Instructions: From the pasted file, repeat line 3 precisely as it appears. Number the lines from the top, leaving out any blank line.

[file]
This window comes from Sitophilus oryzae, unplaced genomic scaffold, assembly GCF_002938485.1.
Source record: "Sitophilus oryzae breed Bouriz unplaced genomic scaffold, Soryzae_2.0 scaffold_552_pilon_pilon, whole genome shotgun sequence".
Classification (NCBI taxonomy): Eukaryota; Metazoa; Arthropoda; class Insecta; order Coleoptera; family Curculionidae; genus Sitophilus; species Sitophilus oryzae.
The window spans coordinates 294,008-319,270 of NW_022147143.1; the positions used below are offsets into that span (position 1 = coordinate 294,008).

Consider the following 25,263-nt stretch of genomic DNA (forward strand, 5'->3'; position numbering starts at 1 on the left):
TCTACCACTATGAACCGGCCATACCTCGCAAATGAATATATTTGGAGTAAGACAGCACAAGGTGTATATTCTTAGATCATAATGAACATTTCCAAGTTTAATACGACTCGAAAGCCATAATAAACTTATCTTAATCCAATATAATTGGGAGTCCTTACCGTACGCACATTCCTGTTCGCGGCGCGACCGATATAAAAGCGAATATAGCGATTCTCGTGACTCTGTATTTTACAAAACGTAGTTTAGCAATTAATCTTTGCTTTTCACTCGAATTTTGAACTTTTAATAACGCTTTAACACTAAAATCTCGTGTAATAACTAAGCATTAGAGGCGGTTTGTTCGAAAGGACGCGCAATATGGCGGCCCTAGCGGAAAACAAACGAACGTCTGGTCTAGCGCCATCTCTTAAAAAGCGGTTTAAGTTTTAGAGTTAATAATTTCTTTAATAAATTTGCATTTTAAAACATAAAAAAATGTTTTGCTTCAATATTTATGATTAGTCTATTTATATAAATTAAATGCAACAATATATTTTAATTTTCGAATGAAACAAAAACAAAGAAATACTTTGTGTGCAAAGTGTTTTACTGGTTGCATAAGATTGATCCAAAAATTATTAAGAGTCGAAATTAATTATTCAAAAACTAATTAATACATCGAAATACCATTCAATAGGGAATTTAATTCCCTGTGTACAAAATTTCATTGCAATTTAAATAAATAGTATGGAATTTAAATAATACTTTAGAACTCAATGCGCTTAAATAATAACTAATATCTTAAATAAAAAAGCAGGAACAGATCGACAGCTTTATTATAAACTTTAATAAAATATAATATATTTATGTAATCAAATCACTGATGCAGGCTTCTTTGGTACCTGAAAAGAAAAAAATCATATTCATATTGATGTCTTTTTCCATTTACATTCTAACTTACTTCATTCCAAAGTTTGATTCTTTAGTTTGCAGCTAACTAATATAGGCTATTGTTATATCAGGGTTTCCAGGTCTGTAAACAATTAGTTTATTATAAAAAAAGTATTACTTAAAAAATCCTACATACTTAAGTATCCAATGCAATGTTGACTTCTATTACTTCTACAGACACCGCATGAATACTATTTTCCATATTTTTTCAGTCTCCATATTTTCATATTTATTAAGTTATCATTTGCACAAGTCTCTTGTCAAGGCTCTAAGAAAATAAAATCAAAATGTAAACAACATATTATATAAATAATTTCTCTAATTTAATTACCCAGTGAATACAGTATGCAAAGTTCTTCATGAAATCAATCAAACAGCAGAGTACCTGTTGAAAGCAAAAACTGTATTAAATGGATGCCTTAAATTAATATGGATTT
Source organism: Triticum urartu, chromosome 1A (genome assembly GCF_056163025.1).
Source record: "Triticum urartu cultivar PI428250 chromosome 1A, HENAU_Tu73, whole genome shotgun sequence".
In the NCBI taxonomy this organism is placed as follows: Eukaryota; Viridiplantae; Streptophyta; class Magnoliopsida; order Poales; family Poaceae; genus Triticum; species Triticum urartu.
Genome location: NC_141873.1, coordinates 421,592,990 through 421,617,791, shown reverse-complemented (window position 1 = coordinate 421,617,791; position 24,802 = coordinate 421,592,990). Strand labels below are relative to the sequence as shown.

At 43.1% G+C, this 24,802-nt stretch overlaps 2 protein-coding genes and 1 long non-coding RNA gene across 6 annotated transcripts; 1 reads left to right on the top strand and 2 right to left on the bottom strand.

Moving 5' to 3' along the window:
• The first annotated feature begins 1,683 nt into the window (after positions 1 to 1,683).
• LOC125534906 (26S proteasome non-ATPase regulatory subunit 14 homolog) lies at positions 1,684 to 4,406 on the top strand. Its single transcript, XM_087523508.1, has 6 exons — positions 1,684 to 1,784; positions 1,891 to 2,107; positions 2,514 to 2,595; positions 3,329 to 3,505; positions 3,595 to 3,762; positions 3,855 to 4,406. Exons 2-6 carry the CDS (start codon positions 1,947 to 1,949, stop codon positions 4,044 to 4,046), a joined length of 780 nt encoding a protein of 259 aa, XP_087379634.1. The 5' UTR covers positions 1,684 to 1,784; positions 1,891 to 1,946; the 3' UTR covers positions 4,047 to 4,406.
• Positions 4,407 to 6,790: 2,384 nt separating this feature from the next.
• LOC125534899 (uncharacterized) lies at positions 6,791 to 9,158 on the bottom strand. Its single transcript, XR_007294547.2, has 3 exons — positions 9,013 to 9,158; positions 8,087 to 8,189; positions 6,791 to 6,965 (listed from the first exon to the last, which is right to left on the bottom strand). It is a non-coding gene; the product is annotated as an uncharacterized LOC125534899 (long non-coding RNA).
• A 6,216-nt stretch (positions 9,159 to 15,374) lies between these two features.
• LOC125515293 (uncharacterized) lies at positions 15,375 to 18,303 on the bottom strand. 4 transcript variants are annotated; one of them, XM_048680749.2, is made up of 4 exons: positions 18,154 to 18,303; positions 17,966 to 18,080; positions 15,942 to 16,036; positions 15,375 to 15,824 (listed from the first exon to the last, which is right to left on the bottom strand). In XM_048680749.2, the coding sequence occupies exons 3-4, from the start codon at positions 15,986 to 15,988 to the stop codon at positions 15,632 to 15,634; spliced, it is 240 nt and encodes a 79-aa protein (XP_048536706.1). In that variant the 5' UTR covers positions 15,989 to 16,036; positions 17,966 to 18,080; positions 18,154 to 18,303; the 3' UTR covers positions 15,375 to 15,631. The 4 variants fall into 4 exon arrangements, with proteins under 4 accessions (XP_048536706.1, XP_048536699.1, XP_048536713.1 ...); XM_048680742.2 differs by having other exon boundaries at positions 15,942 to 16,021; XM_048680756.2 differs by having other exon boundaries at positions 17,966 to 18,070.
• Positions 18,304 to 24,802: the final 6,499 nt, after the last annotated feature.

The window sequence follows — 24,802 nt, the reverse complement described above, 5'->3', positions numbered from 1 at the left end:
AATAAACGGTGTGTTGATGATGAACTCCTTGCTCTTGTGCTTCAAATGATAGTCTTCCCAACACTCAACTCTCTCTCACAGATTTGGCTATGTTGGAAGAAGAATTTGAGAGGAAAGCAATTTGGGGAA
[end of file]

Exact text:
Classification (NCBI taxonomy): Eukaryota; Metazoa; Arthropoda; class Insecta; order Coleoptera; family Curculionidae; genus Sitophilus; species Sitophilus oryzae.